It’s as if I had just discovered a new color and now had this entirely new dimension to my life. I was able to paint a holistic portrait of what I wanted the rest of my life to look like.
Watch Bessie. Do it for the moments of bisexual badassery. Do it for the love of the blues. But goddammit, watch Bessie because her legacy is an important part of our history as queers in this world.
“Dating broken white women became a way to reprise a powerlessness that years of sexual abuse and generations of blackphobia had tricked me into believing in. I drowned this feeling of powerlessness in weed and seeking out relationships in which I could engage in yet remain completely hidden from view.”
“The Speakeasy has been restless this past week, working through our feelings, and trying to understand what justice looks like to us. Some of us believe in the abolishment of prisons, others just want to see criminals treated equally regardless of skin color. We are trying to reconcile our short-term needs with our long-term goals.”
“If Simón was a girl, then I was a dyke and if my father let the song play, then maybe I could sing to him and we’d finally be able to speak to each other.”
Honestly, while I’m open to diversity in the women that I date, I have found that usually out of 50 quick matches on OKC I might get three black lesbians.
Gay districts are safer, more open and more profitable than ever before, but for whom?
“In ANCIENT FUTUREs, we see queers shaping their own realities. It’s a vulnerable moment to have in such a public place. It is anxiety-inducing and paralyzing. It is exhilarating, rewarding, life-giving, but in the end, it is a risk.”
“I didn’t want the only thing I had ever known to be taken away from me. So I ignored my desires in order not to lose everything I loved.”
So maybe my pregnancy path isn’t as simple and straightforward as baby books would have you believe it should be because I’m a poor QPoC with anxiety, but it has been an interesting worthwhile journey so far. I can’t wait until I can take the next step.
Come join the Speakeasy Book Club as we quest for literary enlightenment and embiggen our collective minds.
“But unlike the missing 43 from Ayotzinapa, I was going home. And it’s what I store in my memory each time I read an article or update about the disappeared. I am home. They are not.”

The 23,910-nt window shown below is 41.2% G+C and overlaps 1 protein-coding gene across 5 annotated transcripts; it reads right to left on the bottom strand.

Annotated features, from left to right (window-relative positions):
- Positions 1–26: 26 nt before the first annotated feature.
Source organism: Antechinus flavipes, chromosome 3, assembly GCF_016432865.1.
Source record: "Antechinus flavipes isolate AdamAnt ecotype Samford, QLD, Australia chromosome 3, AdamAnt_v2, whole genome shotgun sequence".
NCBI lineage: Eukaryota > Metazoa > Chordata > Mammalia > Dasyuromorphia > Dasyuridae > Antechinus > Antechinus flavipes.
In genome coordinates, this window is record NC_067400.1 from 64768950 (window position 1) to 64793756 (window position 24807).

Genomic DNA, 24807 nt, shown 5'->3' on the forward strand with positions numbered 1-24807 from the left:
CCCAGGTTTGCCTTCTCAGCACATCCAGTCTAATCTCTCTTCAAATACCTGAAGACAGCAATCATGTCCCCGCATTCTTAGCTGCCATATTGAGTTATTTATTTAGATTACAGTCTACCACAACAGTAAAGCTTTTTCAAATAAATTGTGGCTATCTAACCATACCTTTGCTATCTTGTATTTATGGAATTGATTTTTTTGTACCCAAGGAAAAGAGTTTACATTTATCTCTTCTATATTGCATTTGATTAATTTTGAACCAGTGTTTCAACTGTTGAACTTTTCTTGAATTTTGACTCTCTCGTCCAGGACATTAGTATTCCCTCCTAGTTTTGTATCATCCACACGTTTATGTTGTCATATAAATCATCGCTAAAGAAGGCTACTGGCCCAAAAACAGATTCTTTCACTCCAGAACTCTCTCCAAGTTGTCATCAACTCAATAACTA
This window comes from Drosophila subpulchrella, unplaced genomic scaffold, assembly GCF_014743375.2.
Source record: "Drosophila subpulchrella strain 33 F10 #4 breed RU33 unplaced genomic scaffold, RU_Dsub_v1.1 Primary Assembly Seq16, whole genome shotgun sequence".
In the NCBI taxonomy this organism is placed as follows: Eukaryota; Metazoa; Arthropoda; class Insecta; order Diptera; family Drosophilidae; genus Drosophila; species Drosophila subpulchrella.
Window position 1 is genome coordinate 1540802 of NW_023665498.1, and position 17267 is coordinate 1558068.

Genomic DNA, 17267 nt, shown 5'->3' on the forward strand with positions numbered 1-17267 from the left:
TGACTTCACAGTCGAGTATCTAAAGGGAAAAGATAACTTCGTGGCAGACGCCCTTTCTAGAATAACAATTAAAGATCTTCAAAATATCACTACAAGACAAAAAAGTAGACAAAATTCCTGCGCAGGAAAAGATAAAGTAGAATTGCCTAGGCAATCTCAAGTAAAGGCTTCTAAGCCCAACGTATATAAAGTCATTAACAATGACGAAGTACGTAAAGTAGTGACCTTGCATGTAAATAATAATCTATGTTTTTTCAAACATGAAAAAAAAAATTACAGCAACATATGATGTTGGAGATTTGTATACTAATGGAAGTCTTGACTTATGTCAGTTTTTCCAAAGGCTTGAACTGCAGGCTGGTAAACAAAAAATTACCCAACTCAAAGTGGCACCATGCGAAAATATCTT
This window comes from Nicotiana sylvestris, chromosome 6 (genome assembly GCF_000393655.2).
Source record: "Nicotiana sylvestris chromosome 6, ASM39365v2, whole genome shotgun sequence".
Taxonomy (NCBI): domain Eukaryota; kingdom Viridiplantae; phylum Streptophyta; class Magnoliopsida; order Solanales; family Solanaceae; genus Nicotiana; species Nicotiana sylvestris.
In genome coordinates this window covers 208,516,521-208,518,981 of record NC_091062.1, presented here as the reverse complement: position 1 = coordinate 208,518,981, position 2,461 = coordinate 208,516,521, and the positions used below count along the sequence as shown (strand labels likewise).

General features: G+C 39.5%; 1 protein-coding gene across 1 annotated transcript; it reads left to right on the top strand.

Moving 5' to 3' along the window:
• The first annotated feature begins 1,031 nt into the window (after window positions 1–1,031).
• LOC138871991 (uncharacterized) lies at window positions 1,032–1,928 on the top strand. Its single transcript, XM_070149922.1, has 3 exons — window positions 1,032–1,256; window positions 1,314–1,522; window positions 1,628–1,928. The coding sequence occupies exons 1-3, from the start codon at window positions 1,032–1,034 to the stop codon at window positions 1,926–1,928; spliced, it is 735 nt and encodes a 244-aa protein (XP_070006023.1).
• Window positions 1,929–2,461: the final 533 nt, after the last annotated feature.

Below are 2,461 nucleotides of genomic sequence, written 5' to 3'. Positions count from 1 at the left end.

Accepting ambiguity feels like being welcomed home.
This is a women’s issue because our sisters are being impacted directly, and because they’ve been harassed, beaten, raped, and killed by cops for centuries.
“It’s so important to do what makes you feel centered and strong again as a QTPOC trying to deal with this country right now. It would have taken Herculean levels of self-care to come close to what one Speakeasy Google Hangout did for me last night.”
“Dear White People is not a how-to guide on ways to avoid performing acts of microaggressions, or why it’s bad to appropriate black people’s culture. Instead, it’s an examination of the importance of support systems, the difficulty of being an outsider, and how one uses identity as a tool of protection.”
“Without community there is no liberation, only the most vulnerable and temporary armistice between an individual and her oppression.”
Visibility for lesbian and queer couples is better than it’s ever been but still not as great and inclusive as it could be, which is why The Speakeasy took matters into our own hands.
The Speakeasy is starting a book club to read QTPOC-relevant books, and you’re all invited to join.
“At 27, I came out as Korean-American. I was always Korean, of course. I checked the “Asian” box when filling out a form. My ethnicity was written on my face in the shape of my eyes and my small flat nose. But until a few years ago, it wasn’t an identity I felt connected to. There were many identities that came first — poet, bisexual, queer, feminist, activist, organizer, fattie, vegan. Being Korean was a fact, but not an identity.”